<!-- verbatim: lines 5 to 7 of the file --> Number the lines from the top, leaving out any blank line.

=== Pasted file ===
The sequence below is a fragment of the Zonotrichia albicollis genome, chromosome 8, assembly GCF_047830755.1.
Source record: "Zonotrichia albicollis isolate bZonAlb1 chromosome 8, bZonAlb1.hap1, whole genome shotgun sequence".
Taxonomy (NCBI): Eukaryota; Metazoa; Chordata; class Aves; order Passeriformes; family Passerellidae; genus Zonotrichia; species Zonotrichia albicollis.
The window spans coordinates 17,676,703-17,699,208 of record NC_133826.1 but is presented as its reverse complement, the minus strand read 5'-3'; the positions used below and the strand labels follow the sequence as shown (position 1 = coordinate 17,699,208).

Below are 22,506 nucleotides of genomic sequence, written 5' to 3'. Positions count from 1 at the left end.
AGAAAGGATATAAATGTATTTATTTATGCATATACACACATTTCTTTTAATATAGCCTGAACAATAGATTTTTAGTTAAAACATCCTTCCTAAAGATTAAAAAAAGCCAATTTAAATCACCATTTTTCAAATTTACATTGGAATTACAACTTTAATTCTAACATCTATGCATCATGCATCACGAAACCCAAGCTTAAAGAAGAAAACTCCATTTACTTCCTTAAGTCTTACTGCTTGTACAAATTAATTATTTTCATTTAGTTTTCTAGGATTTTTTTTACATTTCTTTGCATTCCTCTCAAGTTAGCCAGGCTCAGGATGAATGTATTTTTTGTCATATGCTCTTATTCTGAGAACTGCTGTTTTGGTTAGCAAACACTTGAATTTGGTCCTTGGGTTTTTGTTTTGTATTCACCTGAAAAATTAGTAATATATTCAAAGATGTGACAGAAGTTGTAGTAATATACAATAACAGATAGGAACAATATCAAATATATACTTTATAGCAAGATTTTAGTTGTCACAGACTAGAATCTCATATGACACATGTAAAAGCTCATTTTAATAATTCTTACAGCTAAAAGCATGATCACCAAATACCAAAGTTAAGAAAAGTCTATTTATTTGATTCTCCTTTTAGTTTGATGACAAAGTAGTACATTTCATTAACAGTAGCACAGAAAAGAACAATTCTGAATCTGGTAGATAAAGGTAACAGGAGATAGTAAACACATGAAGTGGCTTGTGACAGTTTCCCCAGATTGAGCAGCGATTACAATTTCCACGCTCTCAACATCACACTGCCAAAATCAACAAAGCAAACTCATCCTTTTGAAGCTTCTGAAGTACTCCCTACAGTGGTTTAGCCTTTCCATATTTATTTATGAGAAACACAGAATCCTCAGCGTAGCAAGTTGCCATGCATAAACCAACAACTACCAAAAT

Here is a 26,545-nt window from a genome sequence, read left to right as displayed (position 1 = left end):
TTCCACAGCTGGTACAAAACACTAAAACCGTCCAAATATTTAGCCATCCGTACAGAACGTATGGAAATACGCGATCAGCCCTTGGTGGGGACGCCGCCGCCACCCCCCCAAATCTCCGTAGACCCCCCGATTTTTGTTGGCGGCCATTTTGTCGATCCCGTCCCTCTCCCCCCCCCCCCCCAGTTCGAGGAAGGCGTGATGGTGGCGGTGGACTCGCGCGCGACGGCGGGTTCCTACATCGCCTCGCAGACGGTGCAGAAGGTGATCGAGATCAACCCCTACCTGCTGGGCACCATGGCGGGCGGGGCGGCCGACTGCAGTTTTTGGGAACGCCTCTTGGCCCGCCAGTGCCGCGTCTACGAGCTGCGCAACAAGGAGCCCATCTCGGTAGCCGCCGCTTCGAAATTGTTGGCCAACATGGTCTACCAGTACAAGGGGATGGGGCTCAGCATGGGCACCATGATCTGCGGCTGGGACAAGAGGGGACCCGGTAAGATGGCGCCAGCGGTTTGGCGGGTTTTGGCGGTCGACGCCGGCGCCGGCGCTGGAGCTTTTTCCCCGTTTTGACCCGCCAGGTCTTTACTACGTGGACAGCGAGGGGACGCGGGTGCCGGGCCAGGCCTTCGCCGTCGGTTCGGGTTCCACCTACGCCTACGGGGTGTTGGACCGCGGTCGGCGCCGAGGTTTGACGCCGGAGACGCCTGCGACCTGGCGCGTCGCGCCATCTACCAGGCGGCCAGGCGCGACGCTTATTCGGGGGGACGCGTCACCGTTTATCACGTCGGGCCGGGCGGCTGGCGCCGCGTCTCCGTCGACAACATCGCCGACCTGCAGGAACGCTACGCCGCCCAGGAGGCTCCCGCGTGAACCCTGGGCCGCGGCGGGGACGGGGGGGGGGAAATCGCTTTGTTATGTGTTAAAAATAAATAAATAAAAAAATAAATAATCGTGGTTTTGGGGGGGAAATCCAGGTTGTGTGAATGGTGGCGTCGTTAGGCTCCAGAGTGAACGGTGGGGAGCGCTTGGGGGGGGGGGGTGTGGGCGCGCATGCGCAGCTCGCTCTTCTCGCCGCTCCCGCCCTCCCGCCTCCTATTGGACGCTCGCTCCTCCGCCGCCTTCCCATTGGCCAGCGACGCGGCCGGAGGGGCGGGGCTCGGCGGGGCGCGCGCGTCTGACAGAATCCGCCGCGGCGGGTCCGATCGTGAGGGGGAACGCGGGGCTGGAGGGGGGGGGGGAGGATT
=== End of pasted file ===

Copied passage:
Below are 22,506 nucleotides of genomic sequence, written 5' to 3'. Positions count from 1 at the left end.
AGAAAGGATATAAATGTATTTATTTATGCATATACACACATTTCTTTTAATATAGCCTGAACAATAGATTTTTAGTTAAAACATCCTTCCTAAAGATTAAAAAAAGCCAATTTAAATCACCATTTTTCAAATTTACATTGGAATTACAACTTTAATTCTAACATCTATGCATCATGCATCACGAAACCCAAGCTTAAAGAAGAAAACTCCATTTACTTCCTTAAGTCTTACTGCTTGTACAAATTAATTATTTTCATTTAGTTTTCTAGGATTTTTTTTACATTTCTTTGCATTCCTCTCAAGTTAGCCAGGCTCAGGATGAATGTATTTTTTGTCATATGCTCTTATTCTGAGAACTGCTGTTTTGGTTAGCAAACACTTGAATTTGGTCCTTGGGTTTTTGTTTTGTATTCACCTGAAAAATTAGTAATATATTCAAAGATGTGACAGAAGTTGTAGTAATATACAATAACAGATAGGAACAATATCAAATATATACTTTATAGCAAGATTTTAGTTGTCACAGACTAGAATCTCATATGACACATGTAAAAGCTCATTTTAATAATTCTTACAGCTAAAAGCATGATCACCAAATACCAAAGTTAAGAAAAGTCTATTTATTTGATTCTCCTTTTAGTTTGATGACAAAGTAGTACATTTCATTAACAGTAGCACAGAAAAGAACAATTCTGAATCTGGTAGATAAAGGTAACAGGAGATAGTAAACACATGAAGTGGCTTGTGACAGTTTCCCCAGATTGAGCAGCGATTACAATTTCCACGCTCTCAACATCACACTGCCAAAATCAACAAAGCAAACTCATCCTTTTGAAGCTTCTGAAGTACTCCCTACAGTGGTTTAGCCTTTCCATATTTATTTATGAGAAACACAGAATCCTCAGCGTAGCAAGTTGCCATGCATAAACCAACAACTACCAAAAT

Here is a 26,545-nt window from a genome sequence, read left to right as displayed (position 1 = left end):